In the recent ADGA (American Dairy Goat Association) national goat show held in Louisville, Ky., July 17–23, 14-year-old William Carlson of Looney Valley came away with four champion awards!
Carlson was awarded Junior Management Champion. This competition consisted of a written test of 30-50 questions testing his knowledge about goats, their care, illnesses, etc. Carlson scored the highest in his age division; the senior division had a single champion as well.
Intermediate Showmanship Champion was another title Carlson earned. In this competition, he was judged on the actual showing of his goat; the skills of the person showing the goat are judged — not the goat itself. Points were tallied on a scorecard by the judges, and each of the four divisions of competitors awarded champion to the top performer.
The third champion award came in the Junior Premier Youth Exhibitor. Carlson was awarded points from the Junior Management (20), points from the Intermediate Showmanship (20), and points from actually showing his goat (10); these points earned him the Junior Premier Youth Exhibitor champion award.
His fourth champion came from the Toggenburg Premier; this competition was for this specific breed of goat. The Toggenburg is a Swiss breed of dairy goat.
Carlson began working with goats seven years ago as a seven-year-old. His dad, a realtor, had received a goat as part of his commission on a house sale. The Carlsons bought another goat as a companion and then went on to breed the goats.
The Carlsons now have a herd of 30 goats which they raise for show. In the fall, they will sell some of the goats and pare down the herd to 10-15 goats until the new kids are born in the spring.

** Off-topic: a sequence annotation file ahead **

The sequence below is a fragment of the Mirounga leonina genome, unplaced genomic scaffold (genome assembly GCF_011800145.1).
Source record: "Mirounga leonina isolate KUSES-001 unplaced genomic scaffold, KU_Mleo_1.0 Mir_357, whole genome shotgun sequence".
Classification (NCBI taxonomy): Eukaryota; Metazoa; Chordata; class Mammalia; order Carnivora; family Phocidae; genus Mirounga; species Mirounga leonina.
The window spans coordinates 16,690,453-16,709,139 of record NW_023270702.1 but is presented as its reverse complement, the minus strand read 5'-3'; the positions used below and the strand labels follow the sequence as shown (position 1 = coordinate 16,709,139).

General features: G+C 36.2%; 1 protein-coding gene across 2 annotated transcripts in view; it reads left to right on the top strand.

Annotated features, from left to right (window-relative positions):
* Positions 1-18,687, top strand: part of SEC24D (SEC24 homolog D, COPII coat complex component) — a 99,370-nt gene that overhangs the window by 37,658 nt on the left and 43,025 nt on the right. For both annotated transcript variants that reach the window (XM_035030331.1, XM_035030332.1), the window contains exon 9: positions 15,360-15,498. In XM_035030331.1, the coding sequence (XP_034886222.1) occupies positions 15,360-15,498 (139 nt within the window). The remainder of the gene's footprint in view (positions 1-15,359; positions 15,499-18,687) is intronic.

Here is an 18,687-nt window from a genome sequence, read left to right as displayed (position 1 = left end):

As a 4-Her, Carlson has shown goats locally and at the state fair, earning reserve champion in 2019. Last year the state fair competition was conducted virtually with the competitors submitting a video. The national goat show which had been planned for Grand Island, Nebr., was canceled in 2020.
This year William traveled to Louisville, Ky., for the week-long event. Anyone who wants to attend can enter, but this is considered the toughest competition in the U.S. There were 3,000 goats at this event. Carlson took his three best goats to the show just for the experience. When asked what he enjoyed most about the show, Carlson replied, “The most fun was talking with people — they are all so nice!”
Carlson has a couple of family friends who are his mentors, Karyl Dronen and Marjorie Kitchens, aka the Goat Ladies.The pair, along with Mary Thompson, are part of the Minnesota Goat Ladies, a “club” in Houston County. The three friends put on a goat show in Caledonia in September.
Dronen and Kitchens have mentored Carlson for the past five years with his goats, as well as his older brother Noah and sister Lilly in the past. They host anybody showing 4-H dairy goats in Houston County at their home and teach them how to show goats. Winners can count on continued support in preparing for the state fair; Carlson had their help in preparing for nationals too.
In addition to showing his own goats, Calrson and two others showed Dronen and Kitchen’s Nigerian dwarf goats in the open class at nationals. With hundreds of Nigerian dwarf goats at the show and 75 in one class alone, the Goat Ladies were happy to place in the top 10% in the competitions; they received eighth out of 38 in one event.
According to Carlson, the two ladies have taught him everything and continue to do so. He freely admits he still calls them for advice if he has a sick goat. The Goat Ladies still have about 50 goats; they milk their own goats twice a day themselves, currently giving the milk to their neighbors for their show pigs.
The Goat Ladies recognize the work ethic of Carlson and his good parental support. They appreciated his curiosity at an early age when he asked a lot of intelligent questions. They have grown to regard him as family and proudly point to his accomplishments.
Carlson will be able to show his goats in the Junior divisions until he is 20; the national show will be in Harrisburg next year. While he’s interested in showing again, it’s not the only thing he likes to do. He is involved in basketball, piano, speech, Knowledge Bowl, and has already been in five drama productions including the most recent production of Chicago at Houston High School.
William is humble about his accomplishments, but you just need to wonder, “Will he be the GOAT of future national goat shows?” He seems to be well on his way!